Part two of SuperTalk’s Ole Miss baseball season preview takes a glance at the outfield, a place where centerfield is concrete, one corner spot is thought to be secure to some degree, but could change based on necessity, and the other corner spot will be occupied by someone new.
Left field: Thomas Dillard
Dillard was the team’s everyday left fielder last season and will likely begin the season with the same job title. But Dillard’s services could end up being required elsewhere based on a number of different factors. Catcher is Cooper Johnson’s job to keep. But happens if Johnson’s production at the plate isn’t sustained at a level to justify playing every day. What happens if some of the past ball issues he’s dealt with in the past resurface? Freshman catcher Knox Loposer is an option, but as of this writing is still nursing a foot injury and has been sidelined for a bit. The hope is that Loposer should be fine by opening day and junior college transfer Hunter Nabors could be an option behind the plate as well, but Mike Bianco has been consistent this offseason in saying that Dillard will most likely be needed at catcher at some point.
Let’s say the best case becomes the reality and Johnson plays well. He isn’t going to be able to catch every game. That isn’t physically feasible and with the number of bats Ole Miss has on this roster, sliding Dillard behind the plate to open up a corner outfield spot certainly seems like an attractive option.
It is no secret that Dillard’s biggest asset is his power and production at the plate. He hit 13 hime runs, drove in 59 runs and posted an OPS of 1.002 a season ago. But, to his credit, he improved defensively from his freshman to sophomore year and looked more natural in terms of tracking balls and making throws. Dillard the opening day left fielder. Whether he’s moved, or how often he’s moved, remains to be seen.
Center field: Ryan Olenek
Olenek played right field a year ago and was tremendously productive at the plate. He was a First-Team All-SEC outfielder and struck out just 17 times in an 83-hit season. Olenek is a versatile athlete and another one of Mike Bianco’s infielder-turned-outfielders that has seemingly become common place over the last few years. Olenek will move from right to center with Will Golsan leaving the program, a place that isn’t foreign to Olenek as he played center field during his sophomore season.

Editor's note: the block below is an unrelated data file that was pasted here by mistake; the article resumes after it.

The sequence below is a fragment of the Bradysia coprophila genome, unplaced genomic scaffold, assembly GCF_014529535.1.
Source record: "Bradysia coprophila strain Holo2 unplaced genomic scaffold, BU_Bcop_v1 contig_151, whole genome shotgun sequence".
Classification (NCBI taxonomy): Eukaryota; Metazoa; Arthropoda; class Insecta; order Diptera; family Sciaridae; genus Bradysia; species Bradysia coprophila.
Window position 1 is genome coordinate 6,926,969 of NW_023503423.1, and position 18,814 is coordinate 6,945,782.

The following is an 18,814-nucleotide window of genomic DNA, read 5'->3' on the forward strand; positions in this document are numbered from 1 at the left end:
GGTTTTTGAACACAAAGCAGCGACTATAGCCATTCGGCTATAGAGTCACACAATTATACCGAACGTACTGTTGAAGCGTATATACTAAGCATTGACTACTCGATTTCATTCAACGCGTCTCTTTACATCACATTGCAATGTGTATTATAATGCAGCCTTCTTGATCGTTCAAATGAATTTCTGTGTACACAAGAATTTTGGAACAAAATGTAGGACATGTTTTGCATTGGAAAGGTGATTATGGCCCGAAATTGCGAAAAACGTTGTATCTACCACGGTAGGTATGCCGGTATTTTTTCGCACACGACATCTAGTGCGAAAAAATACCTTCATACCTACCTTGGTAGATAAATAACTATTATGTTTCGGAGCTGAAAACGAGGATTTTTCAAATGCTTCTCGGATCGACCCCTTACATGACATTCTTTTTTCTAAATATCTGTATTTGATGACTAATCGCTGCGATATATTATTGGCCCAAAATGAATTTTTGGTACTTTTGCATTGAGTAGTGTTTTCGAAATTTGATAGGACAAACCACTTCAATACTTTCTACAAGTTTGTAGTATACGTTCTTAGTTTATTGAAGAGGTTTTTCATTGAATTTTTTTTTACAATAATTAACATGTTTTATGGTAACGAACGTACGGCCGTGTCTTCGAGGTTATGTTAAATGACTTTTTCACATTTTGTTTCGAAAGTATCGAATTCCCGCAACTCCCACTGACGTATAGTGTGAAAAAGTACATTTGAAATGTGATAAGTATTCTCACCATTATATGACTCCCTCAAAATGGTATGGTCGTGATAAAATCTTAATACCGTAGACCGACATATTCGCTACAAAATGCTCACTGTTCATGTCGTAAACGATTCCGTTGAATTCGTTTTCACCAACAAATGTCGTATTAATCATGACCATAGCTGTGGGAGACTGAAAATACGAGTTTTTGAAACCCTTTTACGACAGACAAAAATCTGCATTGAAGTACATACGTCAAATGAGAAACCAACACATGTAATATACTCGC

This slot is the most concrete of the three in terms of the Rebels trying to figure out what their outfield will look like. Olenek elected to return for his senior year after being drafted in the 17th round by the Giants and will be a leader on a team with a good bit of experience in the field.
Right field: Carl Gindl, Anthony Servideo, Chase Cockrell, Jacob Adams, Tim Elko.
This could likely be said for both corner outfield spots, but with Dillard being the established starter in left field, it seems more fitting to dub right field the pace that Ole Miss will use the most to get plate appearances for a plethora of hitters it has on the roster. As far as a best guess as the opening day starter in right, I will lean Carl Gindl. The sophomore had a breakout summer at the plate and parlayed that into a fall that saw him slug .568, post an OPS of 1.096 and tied for the team lead with 19 hits. Gindl has good speed and appeared in 15 games last season, mostly as a pinch runner.
But this is also a place you could see Anthony Servideo or Jacob Adams make a start depending how the second base battle shakes out, or Chase Cockrell who is thought to be the most likely candidate to DH. Tim Elko is another guy the staff will be looking to get at bats after hitting well in the summer and fall.
Again, you could see a few of these guys get starts in left field as well depending on where Dillard’s services are needed. You’ll likely see most if not all of them in right field at some point as well, but for now I will lean Gindl as the man who runs out to right field on opening day.